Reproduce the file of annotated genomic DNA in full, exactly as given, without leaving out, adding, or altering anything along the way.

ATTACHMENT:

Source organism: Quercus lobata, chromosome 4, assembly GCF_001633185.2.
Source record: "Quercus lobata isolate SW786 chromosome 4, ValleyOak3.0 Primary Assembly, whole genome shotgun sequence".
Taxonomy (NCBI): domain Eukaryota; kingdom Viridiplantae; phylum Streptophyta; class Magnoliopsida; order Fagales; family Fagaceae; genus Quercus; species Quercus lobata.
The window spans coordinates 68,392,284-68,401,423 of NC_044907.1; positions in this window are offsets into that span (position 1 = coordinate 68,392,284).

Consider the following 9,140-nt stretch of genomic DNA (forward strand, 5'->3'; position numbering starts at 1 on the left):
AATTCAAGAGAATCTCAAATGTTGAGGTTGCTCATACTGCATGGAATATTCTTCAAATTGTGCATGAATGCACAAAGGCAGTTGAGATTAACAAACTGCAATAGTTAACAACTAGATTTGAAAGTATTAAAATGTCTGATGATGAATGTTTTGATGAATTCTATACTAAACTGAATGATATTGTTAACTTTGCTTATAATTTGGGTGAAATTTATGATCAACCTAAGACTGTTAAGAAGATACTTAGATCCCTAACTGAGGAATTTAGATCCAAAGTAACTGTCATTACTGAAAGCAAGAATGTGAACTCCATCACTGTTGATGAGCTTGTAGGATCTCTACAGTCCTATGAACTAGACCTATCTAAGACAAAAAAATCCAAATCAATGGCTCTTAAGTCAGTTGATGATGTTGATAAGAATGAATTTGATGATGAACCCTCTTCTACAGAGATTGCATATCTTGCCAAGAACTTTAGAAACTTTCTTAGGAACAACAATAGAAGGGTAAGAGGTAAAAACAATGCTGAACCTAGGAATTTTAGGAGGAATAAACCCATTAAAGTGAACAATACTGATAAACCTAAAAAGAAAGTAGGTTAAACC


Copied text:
Source organism: Quercus lobata, chromosome 4, assembly GCF_001633185.2.
Source record: "Quercus lobata isolate SW786 chromosome 4, ValleyOak3.0 Primary Assembly, whole genome shotgun sequence".
Taxonomy (NCBI): domain Eukaryota; kingdom Viridiplantae; phylum Streptophyta; class Magnoliopsida; order Fagales; family Fagaceae; genus Quercus; species Quercus lobata.
The window spans coordinates 68,392,284-68,401,423 of NC_044907.1; positions in this window are offsets into that span (position 1 = coordinate 68,392,284).

Consider the following 9,140-nt stretch of genomic DNA (forward strand, 5'->3'; position numbering starts at 1 on the left):
AATTCAAGAGAATCTCAAATGTTGAGGTTGCTCATACTGCATGGAATATTCTTCAAATTGTGCATGAATGCACAAAGGCAGTTGAGATTAACAAACTGCAATAGTTAACAACTAGATTTGAAAGTATTAAAATGTCTGATGATGAATGTTTTGATGAATTCTATACTAAACTGAATGATATTGTTAACTTTGCTTATAATTTGGGTGAAATTTATGATCAACCTAAGACTGTTAAGAAGATACTTAGATCCCTAACTGAGGAATTTAGATCCAAAGTAACTGTCATTACTGAAAGCAAGAATGTGAACTCCATCACTGTTGATGAGCTTGTAGGATCTCTACAGTCCTATGAACTAGACCTATCTAAGACAAAAAAATCCAAATCAATGGCTCTTAAGTCAGTTGATGATGTTGATAAGAATGAATTTGATGATGAACCCTCTTCTACAGAGATTGCATATCTTGCCAAGAACTTTAGAAACTTTCTTAGGAACAACAATAGAAGGGTAAGAGGTAAAAACAATGCTGAACCTAGGAATTTTAGGAGGAATAAACCCATTAAAGTGAACAATACTGATAAACCTAAAAAGAAAGTAGGTTAAACC